Frowning, Bruce nods slowly. “I’ll…keep that in mind.”

“Have you,” Dick hesitates, eyes searching Bruce’s face, “really never thought about it? What you’d do after Batman?”

The older man shrugs, almost defeated. “I never thought there would be an ‘after Batman,’” he admits. “Not for me.”

“Jesus, Bruce,” Dick exhales, running a hand over his face. “Really? Not even at the start?”

He shrugs again, looking helpless. “I didn’t think I’d make it a year, at the start.” At Dick’s wide-eyed look, he continues. “I wasn’t…in a good place. Before Batman. But after, once I saw I could make a difference, help people, I—” Bruce shakes his head, uncertain. “I don’t know, anymore. I thought it…fixed me. But maybe it was just a crutch.”

“Are you going to be okay,” Dick asks carefully, “without it?”

Bruce exhales slowly, then looks at Dick with a tiny, sad smile. “I guess I’ll find out.”


The next time Jason wakes up, he’s in a warm, soft bed. The heavy weight of Roy’s arm is resting over his shoulders. Little feet are pressed against his stomach, toes digging into vulnerable skin, just shy of painful. He blinks his eyes open to meet Lian’s huge, dark brown ones.

“Hi,” he mumbles, blinking the sleep from his eyes.

Lian’s face lights up and she giggles, voice hushed. “Hi, Uncle Jay.”

Jason smiles softly. “Missed you.”

“Missed you more,” Lian says, reaching forward to wrap her arms around his neck and kiss his cheek sloppily.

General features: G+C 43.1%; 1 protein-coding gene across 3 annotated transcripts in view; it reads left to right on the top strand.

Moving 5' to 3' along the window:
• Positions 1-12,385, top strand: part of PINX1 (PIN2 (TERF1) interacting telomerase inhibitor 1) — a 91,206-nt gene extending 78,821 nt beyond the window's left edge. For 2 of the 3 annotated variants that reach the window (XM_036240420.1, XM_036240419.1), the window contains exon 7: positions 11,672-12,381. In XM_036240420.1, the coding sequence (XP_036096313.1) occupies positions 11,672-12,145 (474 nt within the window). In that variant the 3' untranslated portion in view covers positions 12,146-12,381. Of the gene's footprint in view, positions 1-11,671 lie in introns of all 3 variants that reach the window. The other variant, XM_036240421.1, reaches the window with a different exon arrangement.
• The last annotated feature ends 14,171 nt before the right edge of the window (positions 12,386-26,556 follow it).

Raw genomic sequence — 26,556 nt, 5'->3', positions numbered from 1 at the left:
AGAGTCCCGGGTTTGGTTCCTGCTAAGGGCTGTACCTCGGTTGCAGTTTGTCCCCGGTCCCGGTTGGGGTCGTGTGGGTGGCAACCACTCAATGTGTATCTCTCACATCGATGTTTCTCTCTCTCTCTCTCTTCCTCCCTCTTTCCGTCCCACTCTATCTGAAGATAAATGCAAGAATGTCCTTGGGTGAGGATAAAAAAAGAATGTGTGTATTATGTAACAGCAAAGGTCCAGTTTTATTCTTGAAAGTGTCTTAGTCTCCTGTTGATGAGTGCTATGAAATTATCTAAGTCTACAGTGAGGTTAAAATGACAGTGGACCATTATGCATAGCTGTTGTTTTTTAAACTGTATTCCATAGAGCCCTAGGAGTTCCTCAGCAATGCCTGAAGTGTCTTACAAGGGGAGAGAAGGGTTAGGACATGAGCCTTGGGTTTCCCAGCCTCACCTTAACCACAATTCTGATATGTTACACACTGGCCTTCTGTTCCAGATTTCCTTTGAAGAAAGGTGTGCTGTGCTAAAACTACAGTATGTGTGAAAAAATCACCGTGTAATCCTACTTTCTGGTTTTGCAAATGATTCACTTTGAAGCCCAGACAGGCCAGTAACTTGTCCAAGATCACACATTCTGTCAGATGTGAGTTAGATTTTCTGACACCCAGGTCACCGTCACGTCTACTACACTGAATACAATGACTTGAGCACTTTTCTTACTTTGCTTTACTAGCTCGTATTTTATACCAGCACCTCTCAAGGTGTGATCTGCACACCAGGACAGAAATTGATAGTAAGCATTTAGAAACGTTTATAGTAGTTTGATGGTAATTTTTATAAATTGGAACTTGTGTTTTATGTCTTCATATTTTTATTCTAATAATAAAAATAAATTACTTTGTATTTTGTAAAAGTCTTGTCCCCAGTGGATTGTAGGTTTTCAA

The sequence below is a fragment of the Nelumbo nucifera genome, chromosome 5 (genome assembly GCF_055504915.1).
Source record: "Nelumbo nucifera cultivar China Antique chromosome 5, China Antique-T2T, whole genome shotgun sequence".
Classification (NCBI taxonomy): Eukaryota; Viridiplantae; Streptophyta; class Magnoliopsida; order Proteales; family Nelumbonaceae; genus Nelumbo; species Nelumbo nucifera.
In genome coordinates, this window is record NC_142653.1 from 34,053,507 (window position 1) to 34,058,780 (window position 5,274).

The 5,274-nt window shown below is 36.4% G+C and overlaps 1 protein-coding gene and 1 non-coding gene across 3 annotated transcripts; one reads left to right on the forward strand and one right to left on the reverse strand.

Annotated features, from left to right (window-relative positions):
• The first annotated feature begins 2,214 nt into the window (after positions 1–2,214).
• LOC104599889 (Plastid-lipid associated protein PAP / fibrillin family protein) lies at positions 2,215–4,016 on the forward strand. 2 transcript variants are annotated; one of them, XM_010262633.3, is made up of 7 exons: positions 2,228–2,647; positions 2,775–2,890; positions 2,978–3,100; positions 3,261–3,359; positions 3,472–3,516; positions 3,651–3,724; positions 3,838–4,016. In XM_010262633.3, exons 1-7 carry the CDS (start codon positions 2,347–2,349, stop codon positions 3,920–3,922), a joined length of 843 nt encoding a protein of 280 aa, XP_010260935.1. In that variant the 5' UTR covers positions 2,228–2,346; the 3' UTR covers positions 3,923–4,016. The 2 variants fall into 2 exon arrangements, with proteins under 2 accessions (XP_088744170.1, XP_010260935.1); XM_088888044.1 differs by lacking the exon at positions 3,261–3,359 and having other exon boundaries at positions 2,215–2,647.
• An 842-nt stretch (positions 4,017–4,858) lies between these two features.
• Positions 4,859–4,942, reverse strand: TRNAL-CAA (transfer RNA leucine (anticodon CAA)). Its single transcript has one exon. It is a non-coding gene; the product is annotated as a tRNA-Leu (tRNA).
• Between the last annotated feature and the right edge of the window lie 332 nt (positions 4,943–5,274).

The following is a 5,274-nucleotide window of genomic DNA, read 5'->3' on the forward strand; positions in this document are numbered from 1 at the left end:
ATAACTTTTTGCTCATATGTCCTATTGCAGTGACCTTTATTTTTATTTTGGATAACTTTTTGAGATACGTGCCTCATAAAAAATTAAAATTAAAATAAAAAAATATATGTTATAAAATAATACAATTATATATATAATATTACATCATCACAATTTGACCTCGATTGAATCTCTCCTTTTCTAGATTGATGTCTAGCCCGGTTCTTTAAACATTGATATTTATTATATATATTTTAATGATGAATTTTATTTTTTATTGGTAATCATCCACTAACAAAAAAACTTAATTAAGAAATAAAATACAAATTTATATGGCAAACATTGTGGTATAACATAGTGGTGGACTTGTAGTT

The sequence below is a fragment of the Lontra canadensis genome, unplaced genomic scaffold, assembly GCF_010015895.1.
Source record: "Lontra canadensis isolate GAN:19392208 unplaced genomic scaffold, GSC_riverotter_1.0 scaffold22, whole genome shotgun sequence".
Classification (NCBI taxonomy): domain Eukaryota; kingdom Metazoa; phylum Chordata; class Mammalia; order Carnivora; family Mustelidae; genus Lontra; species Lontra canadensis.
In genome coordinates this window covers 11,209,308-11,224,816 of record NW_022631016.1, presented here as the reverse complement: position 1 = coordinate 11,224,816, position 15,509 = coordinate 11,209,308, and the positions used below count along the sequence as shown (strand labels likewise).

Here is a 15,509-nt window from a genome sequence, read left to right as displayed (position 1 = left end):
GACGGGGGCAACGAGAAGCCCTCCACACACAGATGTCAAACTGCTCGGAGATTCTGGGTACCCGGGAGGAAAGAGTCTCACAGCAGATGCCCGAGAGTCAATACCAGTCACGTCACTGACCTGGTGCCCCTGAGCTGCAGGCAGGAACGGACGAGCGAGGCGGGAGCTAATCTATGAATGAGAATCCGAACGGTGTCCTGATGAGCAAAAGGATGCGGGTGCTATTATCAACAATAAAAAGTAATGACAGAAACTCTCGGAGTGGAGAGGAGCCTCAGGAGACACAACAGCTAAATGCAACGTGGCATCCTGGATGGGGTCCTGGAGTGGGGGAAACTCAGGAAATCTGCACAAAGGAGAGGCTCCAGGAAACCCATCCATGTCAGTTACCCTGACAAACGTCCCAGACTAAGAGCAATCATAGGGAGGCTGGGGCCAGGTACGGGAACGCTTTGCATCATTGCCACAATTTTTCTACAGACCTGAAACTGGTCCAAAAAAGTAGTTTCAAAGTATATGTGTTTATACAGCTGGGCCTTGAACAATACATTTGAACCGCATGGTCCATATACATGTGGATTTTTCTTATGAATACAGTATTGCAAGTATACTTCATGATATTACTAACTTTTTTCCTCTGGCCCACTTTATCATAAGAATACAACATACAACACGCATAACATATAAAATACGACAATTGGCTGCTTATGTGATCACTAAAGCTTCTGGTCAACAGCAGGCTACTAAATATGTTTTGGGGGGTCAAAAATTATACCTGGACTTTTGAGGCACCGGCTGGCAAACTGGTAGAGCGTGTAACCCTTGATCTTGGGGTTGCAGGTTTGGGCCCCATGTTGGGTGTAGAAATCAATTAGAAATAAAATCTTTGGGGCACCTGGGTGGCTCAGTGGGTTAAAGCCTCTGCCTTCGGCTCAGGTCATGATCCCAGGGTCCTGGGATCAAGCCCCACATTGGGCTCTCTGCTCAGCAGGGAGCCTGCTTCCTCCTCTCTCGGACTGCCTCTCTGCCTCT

Pressing a kiss into her hair, Jason closes his eyes and breathes in the smell of Roy’s apartment. Cheap cologne. Johnson & Johnson children’s shampoo. That expensive, irritant-free detergent Roy started buying when Lian was even littler than she is now. Safety. Happiness.

Home, he realizes. It smells like home. Maybe as much as the manor ever did.

A warmth spreading through his body that can’t be explained by the blankets alone, he whispers: “You ready to get up?”

Lian nods her head against his chest. He wraps an arm around her and eases them slowly out of bed, putting weight on his good leg first and testing it gingerly before standing.

“Pancakes?” he asks quietly, tugging the blanket back over Roy. “Or waffles?” Roy sighs and shifts, pulling in the arm that had been wrapped around Lian and Jason, but he doesn’t wake up.

“Pancakes!” Lian says in quiet excitement.

“Sounds good, baby girl.” Jason closes the bedroom door carefully behind them, then pads barefoot into the kitchen and sets his goddaughter down on the countertop. She grins up at him happily, her tiny face filled with joy.

Jason presses another kiss to her forehead, then grins back. “Missed you most.”